the time during which chromosomes replicate
Why is interphase called the "resting stage"?
the cell is not actively dividing
each chromosome and the duplicate piece of DNA that was just made are held in the center by this region
the individual chromosomes in the "whole chromosome" after interphase
How many chromosomes does the cell have?
we still describe the cell as having 46 chromosomes, each consisting of two chromatids
the first step of mitosis
Describe the process of "prophase"
the centrioles move away from each other to opposite sides of the cell, form a bunch of fibers (mitotid spindle) that attach to the chromosomes at their centromeres and help to push/pull them around during mitosis, chromosomes condense, and nuclear membrane begins to break up
Define "mitotic spindle"
a bunch of fibers formed by centrioles in metaphase
the second step of mitosis
Describe the process of metaphase
the chromosomes line up (moved by spindle fibers) at the equator of the cell
Define "metaphase plate"
the equator of the cell
the third step of mitosis
Describe the process of anaphase
the centromere that joins each pair of chromatids splits in two so that each chromatid separates from its partner (each chromatid now chromosome); newly separated chromosomes move toward opposite poles of the cell; the cell physically begins splitting in two
Define "cleavage furrow"
the area where it pinches inward (when the cell splits in two)
the fourth step of mitosis
Describe the process of telophase
a nuclear membrane forms in each new cell and two daughter cells result (each 46 chromosomes); then divides in cytokinesis
the process where the cytoplasm divides
What happens after a cell undergoes mitosis?
the two daughter cell that it produces enter interphase
What is the "one-gene-one-protein" theory?
each gene corresponds to a single protein; when we say "gene," referring to some portion of a chromosome that gives rise to one protein molecule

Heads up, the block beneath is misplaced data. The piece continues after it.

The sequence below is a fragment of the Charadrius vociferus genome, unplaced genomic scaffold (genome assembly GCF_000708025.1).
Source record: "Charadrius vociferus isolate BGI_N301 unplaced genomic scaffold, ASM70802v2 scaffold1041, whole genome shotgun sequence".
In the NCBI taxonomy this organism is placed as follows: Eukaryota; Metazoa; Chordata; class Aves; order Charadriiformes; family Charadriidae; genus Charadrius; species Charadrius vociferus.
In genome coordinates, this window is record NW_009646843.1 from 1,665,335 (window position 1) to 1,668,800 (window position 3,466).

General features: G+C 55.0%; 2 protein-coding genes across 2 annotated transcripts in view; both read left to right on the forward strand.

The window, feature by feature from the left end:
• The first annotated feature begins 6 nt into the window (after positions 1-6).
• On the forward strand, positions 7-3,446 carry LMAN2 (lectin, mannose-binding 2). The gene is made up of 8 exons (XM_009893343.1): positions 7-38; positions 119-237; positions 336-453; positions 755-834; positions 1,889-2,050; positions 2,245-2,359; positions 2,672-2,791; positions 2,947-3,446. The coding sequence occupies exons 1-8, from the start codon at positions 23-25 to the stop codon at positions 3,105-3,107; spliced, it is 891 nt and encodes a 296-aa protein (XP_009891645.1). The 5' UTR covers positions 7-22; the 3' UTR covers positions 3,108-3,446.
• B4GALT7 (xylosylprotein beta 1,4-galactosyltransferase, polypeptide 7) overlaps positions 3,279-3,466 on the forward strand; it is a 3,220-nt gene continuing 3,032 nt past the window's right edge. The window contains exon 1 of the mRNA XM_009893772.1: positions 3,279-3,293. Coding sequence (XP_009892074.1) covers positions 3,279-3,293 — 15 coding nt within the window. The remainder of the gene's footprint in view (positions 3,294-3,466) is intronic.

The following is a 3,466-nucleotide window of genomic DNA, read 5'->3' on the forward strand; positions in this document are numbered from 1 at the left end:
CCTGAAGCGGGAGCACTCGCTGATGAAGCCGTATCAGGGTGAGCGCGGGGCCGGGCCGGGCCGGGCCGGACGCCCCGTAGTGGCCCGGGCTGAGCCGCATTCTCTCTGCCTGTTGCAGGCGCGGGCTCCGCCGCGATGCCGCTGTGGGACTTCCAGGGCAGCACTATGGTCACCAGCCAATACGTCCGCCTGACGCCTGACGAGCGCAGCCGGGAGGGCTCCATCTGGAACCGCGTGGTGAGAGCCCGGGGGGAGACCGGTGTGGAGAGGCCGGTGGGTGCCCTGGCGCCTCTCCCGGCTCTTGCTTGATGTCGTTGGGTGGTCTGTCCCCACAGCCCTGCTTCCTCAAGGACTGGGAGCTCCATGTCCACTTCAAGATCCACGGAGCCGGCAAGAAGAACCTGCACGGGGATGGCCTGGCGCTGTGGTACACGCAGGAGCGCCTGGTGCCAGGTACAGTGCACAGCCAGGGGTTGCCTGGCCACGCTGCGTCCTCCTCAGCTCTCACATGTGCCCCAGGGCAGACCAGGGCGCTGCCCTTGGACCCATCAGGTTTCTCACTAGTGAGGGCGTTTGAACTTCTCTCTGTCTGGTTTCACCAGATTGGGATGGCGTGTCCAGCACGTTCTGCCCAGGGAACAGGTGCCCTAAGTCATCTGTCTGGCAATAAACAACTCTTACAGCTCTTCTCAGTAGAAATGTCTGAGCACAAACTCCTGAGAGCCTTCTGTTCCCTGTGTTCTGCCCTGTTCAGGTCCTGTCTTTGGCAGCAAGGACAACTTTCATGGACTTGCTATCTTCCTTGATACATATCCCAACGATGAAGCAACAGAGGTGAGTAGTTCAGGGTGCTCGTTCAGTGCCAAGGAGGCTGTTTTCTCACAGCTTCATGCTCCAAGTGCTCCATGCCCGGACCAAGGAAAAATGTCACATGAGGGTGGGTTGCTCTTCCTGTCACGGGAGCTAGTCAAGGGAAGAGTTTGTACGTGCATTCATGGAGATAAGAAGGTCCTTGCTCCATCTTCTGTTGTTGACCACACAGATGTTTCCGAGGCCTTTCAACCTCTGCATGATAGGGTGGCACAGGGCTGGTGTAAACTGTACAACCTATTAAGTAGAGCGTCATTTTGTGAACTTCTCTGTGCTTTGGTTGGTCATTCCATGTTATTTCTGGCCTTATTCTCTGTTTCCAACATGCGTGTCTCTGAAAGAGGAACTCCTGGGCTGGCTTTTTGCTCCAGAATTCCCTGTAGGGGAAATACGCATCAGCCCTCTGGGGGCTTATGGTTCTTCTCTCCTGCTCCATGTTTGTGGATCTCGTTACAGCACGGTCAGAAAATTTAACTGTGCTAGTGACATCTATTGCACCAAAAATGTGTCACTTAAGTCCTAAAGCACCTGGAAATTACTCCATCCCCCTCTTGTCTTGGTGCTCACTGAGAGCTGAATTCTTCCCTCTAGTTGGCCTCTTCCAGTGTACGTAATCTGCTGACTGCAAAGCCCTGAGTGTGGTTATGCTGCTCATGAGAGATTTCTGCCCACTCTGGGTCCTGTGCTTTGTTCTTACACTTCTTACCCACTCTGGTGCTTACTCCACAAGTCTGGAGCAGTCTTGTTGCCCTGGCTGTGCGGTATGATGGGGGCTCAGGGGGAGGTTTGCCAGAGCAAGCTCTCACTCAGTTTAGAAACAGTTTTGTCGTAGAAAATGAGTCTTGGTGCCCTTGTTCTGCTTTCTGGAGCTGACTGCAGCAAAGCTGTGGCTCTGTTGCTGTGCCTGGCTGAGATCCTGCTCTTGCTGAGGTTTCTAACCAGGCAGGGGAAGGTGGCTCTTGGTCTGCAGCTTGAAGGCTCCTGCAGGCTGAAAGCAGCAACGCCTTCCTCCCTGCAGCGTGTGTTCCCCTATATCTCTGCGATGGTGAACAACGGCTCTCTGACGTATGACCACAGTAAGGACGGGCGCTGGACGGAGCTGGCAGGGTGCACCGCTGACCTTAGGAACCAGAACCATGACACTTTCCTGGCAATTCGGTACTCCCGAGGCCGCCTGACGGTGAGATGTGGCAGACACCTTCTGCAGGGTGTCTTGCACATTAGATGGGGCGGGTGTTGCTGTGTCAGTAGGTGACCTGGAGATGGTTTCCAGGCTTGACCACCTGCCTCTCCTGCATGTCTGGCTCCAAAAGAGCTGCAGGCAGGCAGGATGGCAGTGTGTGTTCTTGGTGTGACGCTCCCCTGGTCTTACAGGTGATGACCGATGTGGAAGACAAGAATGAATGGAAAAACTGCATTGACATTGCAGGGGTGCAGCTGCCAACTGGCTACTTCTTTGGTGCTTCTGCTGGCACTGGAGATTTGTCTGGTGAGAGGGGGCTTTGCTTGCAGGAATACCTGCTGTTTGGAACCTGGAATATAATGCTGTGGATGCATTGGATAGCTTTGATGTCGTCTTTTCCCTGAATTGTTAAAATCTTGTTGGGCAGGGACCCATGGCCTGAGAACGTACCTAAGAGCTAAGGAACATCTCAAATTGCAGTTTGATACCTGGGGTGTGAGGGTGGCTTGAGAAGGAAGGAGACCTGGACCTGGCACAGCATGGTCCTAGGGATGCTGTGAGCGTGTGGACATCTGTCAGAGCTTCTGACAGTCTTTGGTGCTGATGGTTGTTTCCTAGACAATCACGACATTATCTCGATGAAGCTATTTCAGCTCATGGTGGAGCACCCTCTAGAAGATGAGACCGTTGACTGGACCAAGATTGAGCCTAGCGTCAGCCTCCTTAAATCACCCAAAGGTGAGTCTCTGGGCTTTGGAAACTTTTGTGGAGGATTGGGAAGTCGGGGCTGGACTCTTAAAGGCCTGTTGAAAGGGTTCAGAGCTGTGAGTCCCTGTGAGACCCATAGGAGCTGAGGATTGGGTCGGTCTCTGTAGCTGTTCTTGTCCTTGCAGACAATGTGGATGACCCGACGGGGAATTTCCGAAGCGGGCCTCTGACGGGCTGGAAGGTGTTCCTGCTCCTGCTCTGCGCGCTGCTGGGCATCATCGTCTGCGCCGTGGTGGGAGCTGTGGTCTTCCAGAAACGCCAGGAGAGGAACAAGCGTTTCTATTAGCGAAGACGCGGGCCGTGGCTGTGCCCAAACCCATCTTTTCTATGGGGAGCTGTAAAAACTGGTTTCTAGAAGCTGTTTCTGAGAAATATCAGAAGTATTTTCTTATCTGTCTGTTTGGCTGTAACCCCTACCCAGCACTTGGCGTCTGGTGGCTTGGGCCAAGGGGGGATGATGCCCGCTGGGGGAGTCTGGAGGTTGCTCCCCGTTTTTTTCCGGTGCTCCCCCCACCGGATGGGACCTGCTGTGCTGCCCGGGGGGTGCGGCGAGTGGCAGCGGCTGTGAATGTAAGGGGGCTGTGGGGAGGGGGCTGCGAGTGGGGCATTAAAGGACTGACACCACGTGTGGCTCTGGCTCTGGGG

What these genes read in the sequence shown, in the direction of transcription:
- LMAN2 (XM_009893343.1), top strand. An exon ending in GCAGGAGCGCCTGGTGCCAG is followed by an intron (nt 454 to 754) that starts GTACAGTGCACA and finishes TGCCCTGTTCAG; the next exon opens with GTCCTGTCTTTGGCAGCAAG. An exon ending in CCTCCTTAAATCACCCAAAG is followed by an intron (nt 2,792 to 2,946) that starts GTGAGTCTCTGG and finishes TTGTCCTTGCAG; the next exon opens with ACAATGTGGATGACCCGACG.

cells that have only one set of chromosomes
a special type of cell division necessary for sexual reproduction
the cell formed when the sperm fertilizes the ovum
What happens during meiosis?
1. cell undergoes DNA replication during interphase; all chromosomes replicate and left with a cell that still has 46 chromosomes each made up of two chromatids joined by a centromere
2. replicated chromosomes are split up in the course of two sets of divisions: prophase I, metaphase I, anaphase I, telophase I, and prophase II, metaphase II, anaphase II, and telophase II
3. the differences between mitosis and meiosis found during the first set of divisions
Describe "Meiosis I"
the first set of four phases: prophase, metaphase, anaphase, and telophase I; chromosomes already replicated and found as two chromatids held together at the centromere
What is the difference between Meiosis I and the four phases of mitosis?
at the very beginning, homologous chromosomes pair up in a process called synapsis
Describe "prophase I"
synapsis occurs; all chromosomes have to find their homologous partner and pair up, longest phase of meiosis; spindle formed, chromosomes condense, nuclear membrane disintegrates
What happens after synapsis (Prophase I)?
"crossing over" takes place, where the like segments on homologous chromosomes are exchanged
because each pair of replicated chromosomes consists of four chromatids (two chromatids per replicated chromosome , and two replicated chromosomes) it can be called a "tetrad"
Describe "metaphase I"
the chromosomes line up on the equator of the cell; chromosomes stay in their homologous pairs